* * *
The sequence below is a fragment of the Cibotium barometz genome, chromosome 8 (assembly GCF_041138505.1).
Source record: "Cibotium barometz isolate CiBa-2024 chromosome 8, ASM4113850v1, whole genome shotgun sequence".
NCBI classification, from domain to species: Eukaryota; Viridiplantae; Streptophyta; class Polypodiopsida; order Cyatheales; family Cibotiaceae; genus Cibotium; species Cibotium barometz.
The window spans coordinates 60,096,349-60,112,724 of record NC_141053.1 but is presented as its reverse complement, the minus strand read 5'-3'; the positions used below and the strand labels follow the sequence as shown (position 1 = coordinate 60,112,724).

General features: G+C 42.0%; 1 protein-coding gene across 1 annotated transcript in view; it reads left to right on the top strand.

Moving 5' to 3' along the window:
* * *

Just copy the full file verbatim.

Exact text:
The sequence below is a fragment of the Cibotium barometz genome, chromosome 8 (assembly GCF_041138505.1).
Source record: "Cibotium barometz isolate CiBa-2024 chromosome 8, ASM4113850v1, whole genome shotgun sequence".
NCBI classification, from domain to species: Eukaryota; Viridiplantae; Streptophyta; class Polypodiopsida; order Cyatheales; family Cibotiaceae; genus Cibotium; species Cibotium barometz.
The window spans coordinates 60,096,349-60,112,724 of record NC_141053.1 but is presented as its reverse complement, the minus strand read 5'-3'; the positions used below and the strand labels follow the sequence as shown (position 1 = coordinate 60,112,724).

General features: G+C 42.0%; 1 protein-coding gene across 1 annotated transcript in view; it reads left to right on the top strand.

Moving 5' to 3' along the window: